The Returned review: zombies in remission

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The Returned green light Kris Holden-Ried

Cuttingly sharp and incisive SF horror; a chillingly polite film about the fascism that rises quickly up in a moment of fearful crisis.
I’m “biast” (pro): eager for some fresh zombie movie meat…

I’m “biast” (con): …but tired of the same old leftovers

(what is this about? see my critic’s minifesto)

In a slightly alternate universe to our own, the world has been coping with a zombie plague with a retroviral drug that keeps the infection at bay in those who carry the virus. It’s a clear parable for HIV/AIDS: the first outbreak occurred in the early 80s, the retroviral was first created — from live (undead?) protein harvested from full-blown zombies — in the 1990s, and today being one of the “Returned” is chronic but manageable… as long as an infected gets the medication daily. But fear of and prejudice toward the Returned never really abated, and it is being stoked once again thanks to rumors that the retroviral is running out: ironically, the drug’s effectiveness is the problem, because a lack of zombies means a lack of sources for the required protein. Doubly ironic: within a day of the drug running out, the millions of Returned will become zombies. So, here we have Kate (Emily Hampshire: Cosmopolis), a Toronto doctor who treats the Returned and is helping to search for a synthetic version of the retroviral, not least because her husband, musician and teacher Alex (Kris Holden-Ried: Underworld: Awakening), is one of the Returned himself. As the film opens, they’ve made the tough decision to out Alex’s Returned status to their longtime friends, Jacob (Shawn Doyle: Whiteout) and Amber (Claudia Bassols), and luckily for Kate and Alex, they turn out to be warmly understanding and accepting, and later help shelter the couple when the brains start to hit the fan. The concept of treating zombie-ism as a disease that can be cured is bubbling up all over (it’s also the premise of the very different BBC miniseries In the Flesh, returning later this year); perhaps it was the obvious next step in the evolution of the genre. And this is a very elegant extrapolation, both thematically and dramatically. The Spanish creative team of director Manuel Carballo and screenwriter Hatem Khraiche let the cool Canadian niceness of their cast prevail: this is not the gorefest you might expect from the genre, but an oh-so reasonable film about the irrationality of prejudice and the necessity of socialized health care — even, or perhaps especially, during a slo-mo zombie apocalypse. It’s a chillingly polite film about the fascism that rises quickly up in a moment of fearful crisis. Yet even while it is cuttingly sharp and incisive as speculative SF horror, it is fundamentally a love story: Kate and Alex are a couple whose devotion to each other you are not likely to soon forget.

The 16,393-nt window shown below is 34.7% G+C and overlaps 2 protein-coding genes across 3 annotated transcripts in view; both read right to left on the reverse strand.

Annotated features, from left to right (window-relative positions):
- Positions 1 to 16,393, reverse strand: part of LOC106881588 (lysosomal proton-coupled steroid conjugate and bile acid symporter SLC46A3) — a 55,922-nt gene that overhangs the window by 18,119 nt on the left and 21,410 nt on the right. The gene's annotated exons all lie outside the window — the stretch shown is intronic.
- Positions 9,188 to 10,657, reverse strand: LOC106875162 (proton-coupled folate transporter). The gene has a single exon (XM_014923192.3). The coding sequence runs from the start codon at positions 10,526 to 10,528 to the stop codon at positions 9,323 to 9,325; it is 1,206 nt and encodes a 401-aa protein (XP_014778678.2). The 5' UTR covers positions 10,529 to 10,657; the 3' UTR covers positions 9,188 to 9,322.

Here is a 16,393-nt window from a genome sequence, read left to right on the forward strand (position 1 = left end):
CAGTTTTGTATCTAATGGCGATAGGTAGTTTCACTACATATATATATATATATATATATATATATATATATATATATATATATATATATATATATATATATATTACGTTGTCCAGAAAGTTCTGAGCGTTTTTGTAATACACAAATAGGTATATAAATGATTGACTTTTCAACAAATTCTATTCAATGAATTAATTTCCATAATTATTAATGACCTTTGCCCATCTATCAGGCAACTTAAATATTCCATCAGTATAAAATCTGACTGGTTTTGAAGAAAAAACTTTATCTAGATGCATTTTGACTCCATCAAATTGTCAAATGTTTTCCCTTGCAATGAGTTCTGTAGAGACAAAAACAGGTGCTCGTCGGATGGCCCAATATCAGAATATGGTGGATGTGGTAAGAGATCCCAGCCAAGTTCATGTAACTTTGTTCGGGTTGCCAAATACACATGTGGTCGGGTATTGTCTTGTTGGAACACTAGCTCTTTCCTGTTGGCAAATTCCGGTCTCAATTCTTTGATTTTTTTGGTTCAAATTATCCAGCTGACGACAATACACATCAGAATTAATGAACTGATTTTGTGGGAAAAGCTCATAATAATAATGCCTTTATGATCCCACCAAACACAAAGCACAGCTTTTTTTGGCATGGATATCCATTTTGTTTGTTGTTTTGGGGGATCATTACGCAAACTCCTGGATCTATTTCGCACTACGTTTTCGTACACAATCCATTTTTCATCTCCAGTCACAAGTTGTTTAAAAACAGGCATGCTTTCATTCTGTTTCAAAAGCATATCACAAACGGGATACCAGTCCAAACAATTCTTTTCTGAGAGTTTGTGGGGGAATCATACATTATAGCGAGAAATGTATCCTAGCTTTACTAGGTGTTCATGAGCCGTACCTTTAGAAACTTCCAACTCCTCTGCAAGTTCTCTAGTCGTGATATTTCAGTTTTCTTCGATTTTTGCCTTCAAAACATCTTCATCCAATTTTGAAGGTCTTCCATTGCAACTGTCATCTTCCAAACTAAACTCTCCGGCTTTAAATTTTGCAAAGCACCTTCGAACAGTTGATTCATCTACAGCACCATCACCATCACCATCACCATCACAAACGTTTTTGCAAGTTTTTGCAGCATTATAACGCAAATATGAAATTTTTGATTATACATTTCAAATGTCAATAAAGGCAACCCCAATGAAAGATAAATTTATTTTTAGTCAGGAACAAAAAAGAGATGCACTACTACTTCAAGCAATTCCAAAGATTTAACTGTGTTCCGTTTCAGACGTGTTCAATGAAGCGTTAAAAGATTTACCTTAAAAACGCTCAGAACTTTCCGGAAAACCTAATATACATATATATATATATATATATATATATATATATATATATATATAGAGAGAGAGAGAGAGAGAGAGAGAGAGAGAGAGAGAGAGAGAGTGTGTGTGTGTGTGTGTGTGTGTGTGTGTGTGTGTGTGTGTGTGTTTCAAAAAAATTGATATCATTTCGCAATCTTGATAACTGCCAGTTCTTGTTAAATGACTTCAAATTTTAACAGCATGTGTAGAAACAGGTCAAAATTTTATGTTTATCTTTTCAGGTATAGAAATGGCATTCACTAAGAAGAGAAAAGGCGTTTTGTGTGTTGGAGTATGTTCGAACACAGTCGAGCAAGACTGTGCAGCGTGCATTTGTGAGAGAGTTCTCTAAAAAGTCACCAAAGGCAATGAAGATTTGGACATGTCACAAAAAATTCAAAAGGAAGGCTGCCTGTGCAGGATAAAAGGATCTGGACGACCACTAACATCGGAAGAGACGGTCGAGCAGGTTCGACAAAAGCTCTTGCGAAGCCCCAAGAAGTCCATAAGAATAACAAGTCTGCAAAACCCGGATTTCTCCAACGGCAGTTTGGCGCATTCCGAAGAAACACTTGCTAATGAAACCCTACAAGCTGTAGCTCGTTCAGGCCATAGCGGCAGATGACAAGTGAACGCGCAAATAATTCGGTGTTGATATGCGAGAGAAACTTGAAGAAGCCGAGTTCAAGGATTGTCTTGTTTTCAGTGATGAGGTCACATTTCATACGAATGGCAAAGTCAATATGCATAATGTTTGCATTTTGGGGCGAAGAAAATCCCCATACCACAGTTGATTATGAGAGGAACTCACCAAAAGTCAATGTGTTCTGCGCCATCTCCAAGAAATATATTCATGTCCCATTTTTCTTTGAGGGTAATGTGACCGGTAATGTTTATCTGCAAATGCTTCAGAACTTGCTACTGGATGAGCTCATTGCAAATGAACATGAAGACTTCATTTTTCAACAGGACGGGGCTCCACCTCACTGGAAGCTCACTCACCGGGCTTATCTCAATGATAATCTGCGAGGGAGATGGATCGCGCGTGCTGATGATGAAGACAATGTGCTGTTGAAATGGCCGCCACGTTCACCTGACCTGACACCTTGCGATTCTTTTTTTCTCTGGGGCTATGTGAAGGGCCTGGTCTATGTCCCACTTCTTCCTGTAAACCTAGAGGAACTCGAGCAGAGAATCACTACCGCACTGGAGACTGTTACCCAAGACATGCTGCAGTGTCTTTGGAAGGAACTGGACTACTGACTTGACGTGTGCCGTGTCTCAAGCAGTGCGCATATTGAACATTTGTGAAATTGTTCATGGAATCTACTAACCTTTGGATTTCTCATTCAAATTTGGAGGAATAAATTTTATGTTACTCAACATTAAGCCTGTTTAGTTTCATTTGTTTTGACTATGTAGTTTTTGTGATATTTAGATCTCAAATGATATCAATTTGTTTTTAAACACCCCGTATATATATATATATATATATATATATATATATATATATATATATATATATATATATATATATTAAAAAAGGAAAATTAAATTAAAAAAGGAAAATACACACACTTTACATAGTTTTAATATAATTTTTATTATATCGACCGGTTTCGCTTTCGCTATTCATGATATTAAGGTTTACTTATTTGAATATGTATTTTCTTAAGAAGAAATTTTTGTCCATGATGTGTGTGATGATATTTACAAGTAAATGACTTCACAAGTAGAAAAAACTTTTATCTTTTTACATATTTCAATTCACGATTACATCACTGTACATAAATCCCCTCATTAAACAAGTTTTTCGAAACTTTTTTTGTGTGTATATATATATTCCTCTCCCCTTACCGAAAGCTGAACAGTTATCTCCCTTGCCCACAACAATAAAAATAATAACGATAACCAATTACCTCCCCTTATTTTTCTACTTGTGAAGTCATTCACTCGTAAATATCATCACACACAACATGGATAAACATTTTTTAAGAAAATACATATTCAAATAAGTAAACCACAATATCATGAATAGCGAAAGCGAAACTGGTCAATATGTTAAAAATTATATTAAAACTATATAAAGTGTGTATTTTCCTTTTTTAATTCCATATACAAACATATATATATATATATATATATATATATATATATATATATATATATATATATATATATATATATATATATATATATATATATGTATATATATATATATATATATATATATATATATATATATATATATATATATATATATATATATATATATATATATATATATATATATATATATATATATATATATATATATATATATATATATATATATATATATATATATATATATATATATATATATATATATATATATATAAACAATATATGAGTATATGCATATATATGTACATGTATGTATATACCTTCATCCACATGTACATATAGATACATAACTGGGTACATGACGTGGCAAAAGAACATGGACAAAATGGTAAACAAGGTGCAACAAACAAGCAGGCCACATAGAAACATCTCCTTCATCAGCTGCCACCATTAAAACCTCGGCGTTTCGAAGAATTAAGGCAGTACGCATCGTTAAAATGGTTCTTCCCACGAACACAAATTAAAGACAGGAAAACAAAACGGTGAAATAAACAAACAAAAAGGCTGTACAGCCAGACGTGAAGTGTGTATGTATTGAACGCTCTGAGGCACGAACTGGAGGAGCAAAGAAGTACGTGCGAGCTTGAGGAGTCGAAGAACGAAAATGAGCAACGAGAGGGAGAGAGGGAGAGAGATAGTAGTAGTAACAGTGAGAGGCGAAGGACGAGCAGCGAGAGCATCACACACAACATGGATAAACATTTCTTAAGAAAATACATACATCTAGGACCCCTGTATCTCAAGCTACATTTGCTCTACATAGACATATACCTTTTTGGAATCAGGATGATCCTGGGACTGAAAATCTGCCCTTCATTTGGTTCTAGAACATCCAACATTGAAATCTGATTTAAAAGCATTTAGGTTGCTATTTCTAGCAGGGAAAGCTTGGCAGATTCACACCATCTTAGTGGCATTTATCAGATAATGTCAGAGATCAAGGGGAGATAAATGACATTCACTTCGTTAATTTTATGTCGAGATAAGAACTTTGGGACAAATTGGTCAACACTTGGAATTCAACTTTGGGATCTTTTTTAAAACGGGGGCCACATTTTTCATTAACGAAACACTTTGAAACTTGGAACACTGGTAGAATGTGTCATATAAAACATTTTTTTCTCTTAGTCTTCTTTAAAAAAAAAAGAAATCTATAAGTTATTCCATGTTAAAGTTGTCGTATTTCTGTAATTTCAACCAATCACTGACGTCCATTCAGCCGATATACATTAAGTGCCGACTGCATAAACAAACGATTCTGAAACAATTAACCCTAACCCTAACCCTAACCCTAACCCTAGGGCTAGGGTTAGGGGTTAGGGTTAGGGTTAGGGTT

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Thu, Feb 20, 2014 12:13pm

Some filmmakers would make the message too heavy-handed, but it sounds as though these guys actually managed to remember to put in characters and stuff too. Hurrah!